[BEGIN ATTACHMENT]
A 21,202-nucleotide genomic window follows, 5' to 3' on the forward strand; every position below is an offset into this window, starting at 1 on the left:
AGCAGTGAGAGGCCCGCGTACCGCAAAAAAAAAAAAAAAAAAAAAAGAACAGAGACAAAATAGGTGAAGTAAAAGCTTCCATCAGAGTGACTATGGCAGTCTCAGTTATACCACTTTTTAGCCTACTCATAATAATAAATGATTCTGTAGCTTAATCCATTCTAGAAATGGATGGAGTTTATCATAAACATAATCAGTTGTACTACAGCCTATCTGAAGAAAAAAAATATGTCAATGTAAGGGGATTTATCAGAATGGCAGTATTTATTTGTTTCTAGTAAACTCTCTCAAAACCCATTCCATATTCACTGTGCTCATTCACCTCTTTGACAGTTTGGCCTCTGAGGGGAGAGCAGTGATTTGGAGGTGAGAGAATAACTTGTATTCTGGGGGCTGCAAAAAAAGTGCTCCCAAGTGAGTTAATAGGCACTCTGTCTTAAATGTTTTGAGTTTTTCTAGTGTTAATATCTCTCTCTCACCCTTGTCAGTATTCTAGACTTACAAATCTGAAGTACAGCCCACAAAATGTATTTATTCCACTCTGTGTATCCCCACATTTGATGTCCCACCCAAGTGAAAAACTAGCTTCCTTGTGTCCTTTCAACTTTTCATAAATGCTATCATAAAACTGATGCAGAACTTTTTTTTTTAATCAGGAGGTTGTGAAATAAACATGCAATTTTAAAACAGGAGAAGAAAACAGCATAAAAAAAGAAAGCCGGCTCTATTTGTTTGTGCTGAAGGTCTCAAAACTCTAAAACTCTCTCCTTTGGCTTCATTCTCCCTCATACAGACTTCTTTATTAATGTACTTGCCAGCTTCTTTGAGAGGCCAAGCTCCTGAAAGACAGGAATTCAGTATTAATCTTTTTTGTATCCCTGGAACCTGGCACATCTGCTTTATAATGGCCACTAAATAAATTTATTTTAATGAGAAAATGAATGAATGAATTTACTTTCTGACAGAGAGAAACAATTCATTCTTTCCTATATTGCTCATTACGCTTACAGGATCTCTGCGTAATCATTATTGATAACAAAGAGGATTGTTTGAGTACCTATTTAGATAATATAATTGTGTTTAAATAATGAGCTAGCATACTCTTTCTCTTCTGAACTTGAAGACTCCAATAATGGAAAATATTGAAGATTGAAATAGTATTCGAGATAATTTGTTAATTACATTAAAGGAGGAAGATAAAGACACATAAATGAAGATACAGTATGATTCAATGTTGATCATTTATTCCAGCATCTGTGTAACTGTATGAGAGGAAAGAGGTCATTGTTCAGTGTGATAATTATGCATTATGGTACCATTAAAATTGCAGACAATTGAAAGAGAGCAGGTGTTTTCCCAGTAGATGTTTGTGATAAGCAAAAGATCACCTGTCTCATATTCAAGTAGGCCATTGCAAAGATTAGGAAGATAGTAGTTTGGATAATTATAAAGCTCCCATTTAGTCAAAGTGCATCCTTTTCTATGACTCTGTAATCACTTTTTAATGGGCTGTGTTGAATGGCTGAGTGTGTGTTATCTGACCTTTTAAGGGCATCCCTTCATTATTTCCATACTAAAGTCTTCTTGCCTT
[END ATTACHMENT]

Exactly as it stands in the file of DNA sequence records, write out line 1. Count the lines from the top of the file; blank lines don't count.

A 21,202-nucleotide genomic window follows, 5' to 3' on the forward strand; every position below is an offset into this window, starting at 1 on the left: